When the Hawks opened training camp, he acknowledges, “There were times in practice when I wasn’t 100 percent sure what to do. Where am I supposed to be? You’re in more of that observatory, taking-it-all-in mode. It was awkward to not be the guy running a drill.”
The Hawks have a first-year coach, a second-year general manager and few returning players. It’s as close as this franchise has come in years to throwing a gallon of primer on the wall.
Budenholzer has two objectives: 1) implement his schemes, including the well-spaced, motion offense perfected by the Spurs; 2) help change the culture of an Atlanta franchise that has never won a second-playoff series. The second may be a more daunting task than the first.
Remember back in school days when you walked into a classroom and your new teacher had the chairs set up differently and new posters on the wall. That’s where Budenholzer has started.
A theater for video instruction now occupies a space where offices used to be just off the locker room at Philips Arena. (“Most people in general are visual learners,” Budenholzer said, referencing video study.) Pictures of past Hawks greats such as Doc Rivers and Steve Smith, which used to hang in a hallway just outside the team’s dressing room, have been moved. The walls are now blank.
“It wasn’t so much about the past,” Budenholzer said. “There’s a lot of respect for the history here, but we need to put our feel and our imprint on it.”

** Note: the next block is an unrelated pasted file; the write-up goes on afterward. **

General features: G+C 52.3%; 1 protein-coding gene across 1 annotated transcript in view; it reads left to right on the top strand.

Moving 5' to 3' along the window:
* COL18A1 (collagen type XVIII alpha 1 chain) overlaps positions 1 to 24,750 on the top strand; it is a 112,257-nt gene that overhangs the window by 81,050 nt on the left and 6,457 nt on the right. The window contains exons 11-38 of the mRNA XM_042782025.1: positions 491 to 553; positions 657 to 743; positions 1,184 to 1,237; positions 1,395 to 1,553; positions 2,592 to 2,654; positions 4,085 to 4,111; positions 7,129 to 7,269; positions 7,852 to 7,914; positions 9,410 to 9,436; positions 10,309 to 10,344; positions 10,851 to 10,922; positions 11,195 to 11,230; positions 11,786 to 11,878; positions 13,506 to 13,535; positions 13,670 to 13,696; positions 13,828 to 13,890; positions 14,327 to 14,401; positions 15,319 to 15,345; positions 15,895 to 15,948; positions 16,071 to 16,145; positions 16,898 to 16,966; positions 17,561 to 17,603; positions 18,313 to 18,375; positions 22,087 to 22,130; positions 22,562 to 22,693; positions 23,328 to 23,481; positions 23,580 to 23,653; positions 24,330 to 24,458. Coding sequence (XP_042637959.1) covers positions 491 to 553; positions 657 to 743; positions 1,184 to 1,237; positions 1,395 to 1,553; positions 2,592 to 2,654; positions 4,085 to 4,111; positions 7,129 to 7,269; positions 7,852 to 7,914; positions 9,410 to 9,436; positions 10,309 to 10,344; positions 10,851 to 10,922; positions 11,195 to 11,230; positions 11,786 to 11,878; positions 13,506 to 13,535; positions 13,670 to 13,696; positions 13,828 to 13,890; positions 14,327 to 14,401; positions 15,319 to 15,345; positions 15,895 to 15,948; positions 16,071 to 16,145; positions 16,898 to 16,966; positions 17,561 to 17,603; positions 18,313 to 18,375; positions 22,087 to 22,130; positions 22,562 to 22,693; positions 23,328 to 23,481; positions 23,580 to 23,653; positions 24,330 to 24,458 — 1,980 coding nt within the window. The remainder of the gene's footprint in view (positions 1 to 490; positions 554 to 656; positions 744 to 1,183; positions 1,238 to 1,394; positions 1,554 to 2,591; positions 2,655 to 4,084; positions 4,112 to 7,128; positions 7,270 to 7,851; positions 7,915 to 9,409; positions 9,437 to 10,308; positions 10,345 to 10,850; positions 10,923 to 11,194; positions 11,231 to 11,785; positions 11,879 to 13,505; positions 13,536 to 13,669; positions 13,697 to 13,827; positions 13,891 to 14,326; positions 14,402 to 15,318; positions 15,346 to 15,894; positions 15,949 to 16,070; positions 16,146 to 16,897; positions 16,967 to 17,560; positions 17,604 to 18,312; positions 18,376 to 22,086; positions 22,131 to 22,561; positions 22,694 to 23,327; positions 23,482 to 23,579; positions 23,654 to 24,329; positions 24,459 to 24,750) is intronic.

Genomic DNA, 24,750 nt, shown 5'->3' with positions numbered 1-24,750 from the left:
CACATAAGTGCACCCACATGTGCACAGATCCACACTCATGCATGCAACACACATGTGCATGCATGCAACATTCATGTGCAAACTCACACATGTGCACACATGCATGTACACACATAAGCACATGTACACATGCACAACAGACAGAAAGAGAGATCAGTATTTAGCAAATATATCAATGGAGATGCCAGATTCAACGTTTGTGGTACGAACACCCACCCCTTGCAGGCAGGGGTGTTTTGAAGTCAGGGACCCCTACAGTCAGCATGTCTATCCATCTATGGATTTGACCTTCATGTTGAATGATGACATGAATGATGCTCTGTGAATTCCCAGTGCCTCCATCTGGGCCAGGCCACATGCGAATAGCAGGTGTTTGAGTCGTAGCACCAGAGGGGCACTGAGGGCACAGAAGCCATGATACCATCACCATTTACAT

And then there’s this: The door to the head coach’s office, which was visible to anybody who entered from the arena corridor into the locker-room area, has been closed — literally Sheetrocked. The only way to get into Budenholzer’s office now is from around the corner, out of public view. He said, the idea originally was general manager Danny Ferry’s: “It just gives us a little more privacy, whether I’m visiting with a player or I’m watching film.”
Al Horford’s tenure with the Hawks has covered three head coaches and two general managers. He has never seen anything quite like this changeover, but he approves.
“It feels like a workplace,” he said. “It’s like our lab.”
Jeff Teague, another returnee, echoed: “I like it. It’s all about business. There’s no joking around. It’s (an) atmosphere probably like San Antonio. I mean, it’s still fun, but when you step between the lines there’s no playing around, no laughing. You’re just trying to get better.”
The challenge, of course, is maintaining that level of enthusiasm after the fresh-paint smell wears off. Credit Budenholzer for this much: He seems realistic.
Asked how long a culture-change would take place, he responded, “I have no idea. I tend to think it’s going to take longer than shorter. Some things, the transition will be quick, smooth and easy. Some things they will be long, hard and sometimes it won’t look pretty.”
It probably didn’t help perceptions of Budenholzer or the franchise’s makeover when the new coach was arrested for DUI in late August in Midtown. Budenholzer has pleaded not guilty, but has said little publicly beyond that. But the matter hasn’t seemed to be a distraction for him or the team.
Las Vegas has placed an over/under on the Hawks’ win total at 39. That sounds about right. Horford, Teague and Paul Millsap are a nice start. But the team’s best shooter, Lou Williams, is still rehabilitating from a knee injury and could miss the first two months of the season. Most of the rest of the roster is a compilation of young players and spare parts.
“I’m sure our warts will stand out on some nights, and hopefully some nights we’ll look like we know what we’re doing,” Budenholzer said.
A realistic projection.